I feel bad for Zack Snyder. No really, I do. Whether it's his largely faithful adaptation of Watchmen, his stylistically violent 300, his take on zombies with Dawn of The Dead, or the gleefully imaginative visual orgasm that is Suckerpunch, he always seems to get the short end of the stick when it comes to critical reception. I'm going on record saying there's a conspiracy among the film industry to demean Zack Snyder's films. Now that I've said it I'll take the tinfoil hat off and actually talk about Man of Steel.
Superman has been through the wringer lately and let's face it, he hasn't had many decent outings. Hell, he hasn't had outings at all lately. When Batman is finished though, it's only logical to attempt giving Superman that prestigious treatment next. Obviously Man of Steel is an origin story, but not so obviously it's actually a literal origin story beginning with the actual birth of Kal-El (AKA Clark Kent AKA Superman). Krypton is imploding literally and figuratively due to some unfortunate living circumstances and shady backstabbing from General Zod, menacingly played by Michael Shannon even when he occasionally hams it up or is given some self-evident lines. Kal's father Jor- El (Russell Crowe) sends him off to an unknown planet (if you guessed Earth you're probably a sorcerer) with a codex that is the key to saving the Kryptonian species. The planet however is doomed regardless and Zod goes off the deep end after witnessing Jor-El send baby Kal away. He then kills Jor-El. Zod is deemed a traitor and action against his crew is taken by the council.
We then bare witness lots of exposition. My only substantial gripe with the entire film is the pacing and chronology of these expositional scenes. We flip flop back and forth to young Clark, teen Clark, and Superman sporadically leaving the viewer frustrated and often unable to lose their emotions in each individual flashback. The scenes are juxtaposed with relevant themes occurring parallel in the film identifying a purpose but rarely do we ever feel connected to the occurrences on screen. Man of Steel stumbles and falls quite a bit during its first 45 minutes scavenging for an identity that fortunately writer David S. Goyer and Director Zack Snyder find.
Once the plot allows characters like Lois Lane to appear (Amy Adams) and villain General Zod to be reintroduced things escalate. Clark comes to acceptance with his gift through various characters, most notably his Earth parents played by Diane Lane and Kevin Costner. Man of Steel enters unforgettable territory though through its action contradicting what I believe many were expecting. There is no mistaking the tone of Man of Steel, similar to Nolan's Batman trilogy this is social commentary and realistic drama wrapped up in superhero costumes. The story itself though isn't going to blow my minds. I'd argue it's a character study of Superman that isn't perfectly executed but effective nonetheless.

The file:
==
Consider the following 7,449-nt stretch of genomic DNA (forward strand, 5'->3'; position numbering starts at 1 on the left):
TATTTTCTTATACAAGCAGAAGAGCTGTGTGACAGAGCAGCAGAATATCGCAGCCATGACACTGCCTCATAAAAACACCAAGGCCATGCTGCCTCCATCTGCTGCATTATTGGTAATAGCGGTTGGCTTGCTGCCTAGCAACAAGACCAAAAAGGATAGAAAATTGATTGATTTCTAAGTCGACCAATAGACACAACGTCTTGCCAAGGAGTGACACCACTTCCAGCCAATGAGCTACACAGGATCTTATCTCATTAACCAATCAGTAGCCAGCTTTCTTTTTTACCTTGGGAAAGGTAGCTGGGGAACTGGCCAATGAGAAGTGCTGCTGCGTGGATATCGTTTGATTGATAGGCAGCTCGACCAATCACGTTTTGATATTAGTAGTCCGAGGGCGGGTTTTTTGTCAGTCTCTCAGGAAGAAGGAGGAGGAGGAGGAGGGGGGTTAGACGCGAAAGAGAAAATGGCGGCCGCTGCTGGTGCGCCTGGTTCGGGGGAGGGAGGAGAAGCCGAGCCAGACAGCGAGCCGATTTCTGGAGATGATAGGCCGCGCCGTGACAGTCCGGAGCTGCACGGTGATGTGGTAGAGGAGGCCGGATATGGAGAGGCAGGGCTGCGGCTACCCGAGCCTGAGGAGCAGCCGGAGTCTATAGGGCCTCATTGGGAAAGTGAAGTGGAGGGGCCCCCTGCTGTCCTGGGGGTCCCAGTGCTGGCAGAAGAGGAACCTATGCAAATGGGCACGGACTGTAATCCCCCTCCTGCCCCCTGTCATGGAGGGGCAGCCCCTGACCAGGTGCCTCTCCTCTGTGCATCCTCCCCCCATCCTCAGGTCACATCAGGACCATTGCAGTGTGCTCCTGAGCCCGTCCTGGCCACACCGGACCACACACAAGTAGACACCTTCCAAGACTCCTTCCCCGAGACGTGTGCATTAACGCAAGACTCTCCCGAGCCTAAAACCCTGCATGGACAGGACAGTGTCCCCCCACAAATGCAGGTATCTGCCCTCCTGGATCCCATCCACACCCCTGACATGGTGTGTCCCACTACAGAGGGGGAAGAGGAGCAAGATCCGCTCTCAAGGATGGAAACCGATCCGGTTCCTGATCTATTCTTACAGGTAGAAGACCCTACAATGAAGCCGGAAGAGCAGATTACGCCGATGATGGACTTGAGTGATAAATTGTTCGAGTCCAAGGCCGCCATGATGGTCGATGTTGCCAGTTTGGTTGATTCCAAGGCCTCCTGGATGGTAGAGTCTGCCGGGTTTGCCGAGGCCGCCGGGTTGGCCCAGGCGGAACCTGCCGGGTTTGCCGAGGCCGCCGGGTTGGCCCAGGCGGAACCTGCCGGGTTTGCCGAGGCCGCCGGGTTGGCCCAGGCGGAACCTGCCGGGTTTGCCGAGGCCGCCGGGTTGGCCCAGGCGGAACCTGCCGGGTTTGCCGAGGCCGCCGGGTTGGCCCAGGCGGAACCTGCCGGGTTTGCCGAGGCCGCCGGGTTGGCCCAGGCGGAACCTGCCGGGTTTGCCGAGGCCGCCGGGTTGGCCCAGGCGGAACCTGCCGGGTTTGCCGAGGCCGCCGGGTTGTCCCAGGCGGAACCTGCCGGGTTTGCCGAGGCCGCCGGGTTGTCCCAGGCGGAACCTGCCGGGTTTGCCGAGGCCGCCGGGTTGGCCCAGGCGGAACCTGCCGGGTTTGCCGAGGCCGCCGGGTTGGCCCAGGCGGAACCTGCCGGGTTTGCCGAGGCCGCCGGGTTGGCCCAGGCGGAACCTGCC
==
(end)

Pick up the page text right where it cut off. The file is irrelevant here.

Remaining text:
Continuing with the bubbling momentum, Man of Steel explodes into a spectacle of dazzling action that nails everything a Superman film should encompass. Even though the opening scenes on Krypton contain epic in scale action sequences, nothing can prepare you for the final act which contains what I'm fearlessly proclaiming the greatest one on one battle in superhero cinema existence. There is Avengers level destruction in this films crescendo of action sequences. Some may potentially find it exhausting due to its lengthy duration; I however was on the edge of my seat. Visual Effects Academy Awards have got be signed, sealed, and delivered for this film.
Man of Steel is slow out of the gate to some worrying levels, but it ultimately is just feeding off of every moment to build to extreme levels of grandeur. It begins with a bang and ends with an atom bomb. Please Warner Brothers, keep this franchise in the hands of Snyder and Goyer. If this is the origin story, than I'm beyond stoked for whatever is next.